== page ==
The problem for primary care providers is that it would be overwhelming to conduct a high-quality one-on-one conversation with every patient about every preventive service that has been recommended or not recommended. Using the Electronic Preventive Services Selector tool developed by the Agency for Healthcare Research and Quality, I found that a 57-year-old male non-smoker would need to consider 14 preventive services recommended by the U.S. Preventive Services Task Force, as well as 13 preventive services that are not recommended, and 27 preventive services associated with uncertain recommendations.6 As much as I share Dr. Braddock’s desire to get back to the basics of informed decision making, it will be impossible to meet the needs of our patients for all of these conversations without much better system-level support.

It is time to jump forward with new ways of facilitating conversations about high-value and low-value screening tests. The Choosing Wisely campaign has done a great job in raising public awareness about the challenge of reducing unnecessary care. Our clinical practices should capitalize on the public demand for information by making greater use of consumer-friendly learning aids and decision support tools that can help patients distinguish between unnecessary care and recommended screening services. Even with well-designed learning aids, however, many patients will still need to communicate with a trusted health professional about how the recommendations apply to their individual circumstances.

Systems should be designed to educate patients about relevant screening tests and to facilitate communication between patients and their primary care providers about the tests in a manner that accounts for individual characteristics and preferences. The tools exist to support better communication if we abandon unrealistic expectations of primary care providers, who will not have time to incorporate discussion of all screening services in face-to-face visits. Krist et al. have provided a wonderful example of the forward-thinking work that is needed by developing an interactive preventive health record that promotes shared decision making about preventive services.7 In addition to demonstrating the feasibility of the information technology tool, the authors have launched a trial to assess the effectiveness of implementing the technology in a large number of practices, with an emphasis on measuring engagement of disadvantaged patients. Another example of a jump forward is the BETTER trial—Building on Existing Tools to Improve Chronic Disease Prevention and Screening in Primary Care.8 The pragmatic BETTER trial demonstrated that it is possible to improve delivery of preventive services by using a “Prevention Practitioner” to facilitate hour-long conversations with patients about appropriately tailored recommendations for preventive care. Fortunately, new payment models are emerging that will help to support these kinds of services for promoting high-value care. Since many patients will look to their primary physician for advice on the bewildering array of recommendations about screening tests, the systems should be designed to preserve a role for the primary care provider in responding to questions that patients will have when they receive appropriate information about the options. Moreover, training programs should aspire to give the next generation of physicians a high level of competency in an inter-disciplinary approach to communicating with patients about screening tests. One of the most promising initiatives in this regard is the recently announced commitment to high-value care education by the Alliance for Academic Internal Medicine, ABIM, ABIM Foundation, and American College of Physicians.9 As clinicians, educators, and investigators, we should support their commitment to jump forward with new models for facilitating communication about high-value care and its thorny counterpart, low-value care.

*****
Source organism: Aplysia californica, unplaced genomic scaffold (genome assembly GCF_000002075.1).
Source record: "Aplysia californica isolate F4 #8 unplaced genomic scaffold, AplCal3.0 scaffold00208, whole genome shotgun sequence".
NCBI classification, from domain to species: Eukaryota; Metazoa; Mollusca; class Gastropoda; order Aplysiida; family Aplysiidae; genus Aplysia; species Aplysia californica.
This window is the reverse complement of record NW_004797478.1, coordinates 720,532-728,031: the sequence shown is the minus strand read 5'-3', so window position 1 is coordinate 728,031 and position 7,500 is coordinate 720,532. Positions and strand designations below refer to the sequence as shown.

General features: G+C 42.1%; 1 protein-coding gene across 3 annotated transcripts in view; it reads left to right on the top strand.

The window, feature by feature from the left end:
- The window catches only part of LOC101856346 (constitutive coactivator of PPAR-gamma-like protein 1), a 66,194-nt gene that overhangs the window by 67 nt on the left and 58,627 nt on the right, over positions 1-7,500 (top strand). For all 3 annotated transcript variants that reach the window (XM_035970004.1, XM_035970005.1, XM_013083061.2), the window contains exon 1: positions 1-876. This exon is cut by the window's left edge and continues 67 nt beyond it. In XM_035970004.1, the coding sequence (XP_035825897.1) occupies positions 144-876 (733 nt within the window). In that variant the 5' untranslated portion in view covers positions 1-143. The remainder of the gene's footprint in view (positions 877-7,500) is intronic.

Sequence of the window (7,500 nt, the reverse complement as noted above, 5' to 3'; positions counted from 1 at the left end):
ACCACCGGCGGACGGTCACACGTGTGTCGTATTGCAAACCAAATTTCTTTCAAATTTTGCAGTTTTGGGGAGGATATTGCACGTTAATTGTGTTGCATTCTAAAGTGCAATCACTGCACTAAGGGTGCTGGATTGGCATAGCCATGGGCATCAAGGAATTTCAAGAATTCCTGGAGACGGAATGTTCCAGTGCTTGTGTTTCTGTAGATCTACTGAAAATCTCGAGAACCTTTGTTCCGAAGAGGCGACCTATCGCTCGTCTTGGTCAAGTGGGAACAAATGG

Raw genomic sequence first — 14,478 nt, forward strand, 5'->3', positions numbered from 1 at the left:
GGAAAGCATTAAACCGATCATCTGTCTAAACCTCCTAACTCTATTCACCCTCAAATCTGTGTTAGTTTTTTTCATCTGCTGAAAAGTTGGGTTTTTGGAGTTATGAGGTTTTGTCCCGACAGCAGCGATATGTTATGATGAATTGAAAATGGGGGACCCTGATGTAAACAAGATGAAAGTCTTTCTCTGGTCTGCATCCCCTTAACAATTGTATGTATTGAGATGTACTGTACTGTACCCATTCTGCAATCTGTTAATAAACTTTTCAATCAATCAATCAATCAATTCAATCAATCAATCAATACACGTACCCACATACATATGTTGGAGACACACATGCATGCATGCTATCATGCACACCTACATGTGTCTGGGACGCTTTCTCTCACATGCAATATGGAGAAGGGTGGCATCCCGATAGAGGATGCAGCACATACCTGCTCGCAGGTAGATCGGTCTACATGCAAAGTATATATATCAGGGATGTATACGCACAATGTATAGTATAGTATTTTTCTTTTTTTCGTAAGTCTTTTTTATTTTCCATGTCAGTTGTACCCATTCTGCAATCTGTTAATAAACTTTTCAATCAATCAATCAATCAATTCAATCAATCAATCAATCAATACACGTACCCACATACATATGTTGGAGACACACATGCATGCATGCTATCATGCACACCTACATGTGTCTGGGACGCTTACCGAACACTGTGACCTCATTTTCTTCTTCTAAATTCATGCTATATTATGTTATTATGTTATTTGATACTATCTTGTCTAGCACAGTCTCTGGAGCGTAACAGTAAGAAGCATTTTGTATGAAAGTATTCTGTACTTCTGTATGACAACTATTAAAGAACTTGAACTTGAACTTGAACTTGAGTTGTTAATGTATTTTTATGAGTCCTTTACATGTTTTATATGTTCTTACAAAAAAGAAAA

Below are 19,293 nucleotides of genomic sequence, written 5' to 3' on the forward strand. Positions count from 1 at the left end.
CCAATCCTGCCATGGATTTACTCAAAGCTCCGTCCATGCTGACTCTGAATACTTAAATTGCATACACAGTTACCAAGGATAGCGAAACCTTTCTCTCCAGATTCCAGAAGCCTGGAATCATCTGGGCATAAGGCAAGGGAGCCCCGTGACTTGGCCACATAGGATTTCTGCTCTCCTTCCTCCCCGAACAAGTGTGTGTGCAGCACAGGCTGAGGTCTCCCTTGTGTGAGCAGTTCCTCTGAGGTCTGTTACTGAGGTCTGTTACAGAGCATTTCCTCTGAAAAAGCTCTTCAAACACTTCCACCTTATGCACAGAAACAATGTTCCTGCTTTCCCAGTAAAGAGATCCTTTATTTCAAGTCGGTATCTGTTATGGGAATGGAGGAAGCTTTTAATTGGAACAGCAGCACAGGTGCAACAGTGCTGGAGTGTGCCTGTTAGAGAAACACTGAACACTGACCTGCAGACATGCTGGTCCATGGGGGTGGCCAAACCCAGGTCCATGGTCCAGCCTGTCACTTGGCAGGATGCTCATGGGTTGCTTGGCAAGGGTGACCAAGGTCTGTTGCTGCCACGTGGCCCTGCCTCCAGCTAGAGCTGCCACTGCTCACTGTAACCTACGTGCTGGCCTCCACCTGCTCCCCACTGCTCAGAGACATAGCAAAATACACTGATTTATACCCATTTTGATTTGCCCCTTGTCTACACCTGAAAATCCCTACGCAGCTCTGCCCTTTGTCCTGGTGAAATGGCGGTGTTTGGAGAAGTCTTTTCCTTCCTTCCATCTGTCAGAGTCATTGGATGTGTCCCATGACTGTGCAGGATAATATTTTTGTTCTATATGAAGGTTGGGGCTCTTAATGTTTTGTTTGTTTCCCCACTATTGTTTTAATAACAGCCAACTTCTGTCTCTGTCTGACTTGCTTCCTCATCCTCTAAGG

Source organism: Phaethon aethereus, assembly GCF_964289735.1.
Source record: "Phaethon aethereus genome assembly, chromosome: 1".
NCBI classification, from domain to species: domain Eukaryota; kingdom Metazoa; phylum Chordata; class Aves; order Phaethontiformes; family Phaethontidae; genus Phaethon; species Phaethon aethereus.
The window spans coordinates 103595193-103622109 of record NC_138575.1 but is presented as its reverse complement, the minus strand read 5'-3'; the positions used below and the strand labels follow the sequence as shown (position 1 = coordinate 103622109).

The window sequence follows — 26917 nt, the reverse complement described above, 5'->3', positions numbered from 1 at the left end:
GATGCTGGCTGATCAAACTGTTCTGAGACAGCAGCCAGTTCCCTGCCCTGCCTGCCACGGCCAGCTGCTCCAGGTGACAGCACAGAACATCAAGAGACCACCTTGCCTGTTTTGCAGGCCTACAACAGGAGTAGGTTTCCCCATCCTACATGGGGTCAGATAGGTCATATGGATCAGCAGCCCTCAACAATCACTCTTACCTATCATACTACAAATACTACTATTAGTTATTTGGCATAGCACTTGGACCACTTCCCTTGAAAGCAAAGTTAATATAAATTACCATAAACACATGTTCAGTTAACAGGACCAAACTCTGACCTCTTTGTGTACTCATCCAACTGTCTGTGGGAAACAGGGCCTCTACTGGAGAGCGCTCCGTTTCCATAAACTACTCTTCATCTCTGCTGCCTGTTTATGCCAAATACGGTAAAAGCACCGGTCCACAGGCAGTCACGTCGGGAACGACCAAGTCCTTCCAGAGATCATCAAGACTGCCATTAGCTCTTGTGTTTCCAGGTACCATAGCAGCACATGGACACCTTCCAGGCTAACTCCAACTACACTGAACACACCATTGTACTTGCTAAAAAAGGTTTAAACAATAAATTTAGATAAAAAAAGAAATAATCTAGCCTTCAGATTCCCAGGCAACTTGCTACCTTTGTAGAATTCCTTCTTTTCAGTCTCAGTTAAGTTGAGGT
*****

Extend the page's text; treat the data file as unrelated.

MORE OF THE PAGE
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Correspondence to Eric B. Bass MD, MPH.

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Bass, E.B. Jump Forward to Get Back to Basics. J GEN INTERN MED 30, 1577–1578 (2015).

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  • Screen Test
  • Primary Care Provider
  • Preventive Service
  • Inform Decision Making
  • Loss Aversion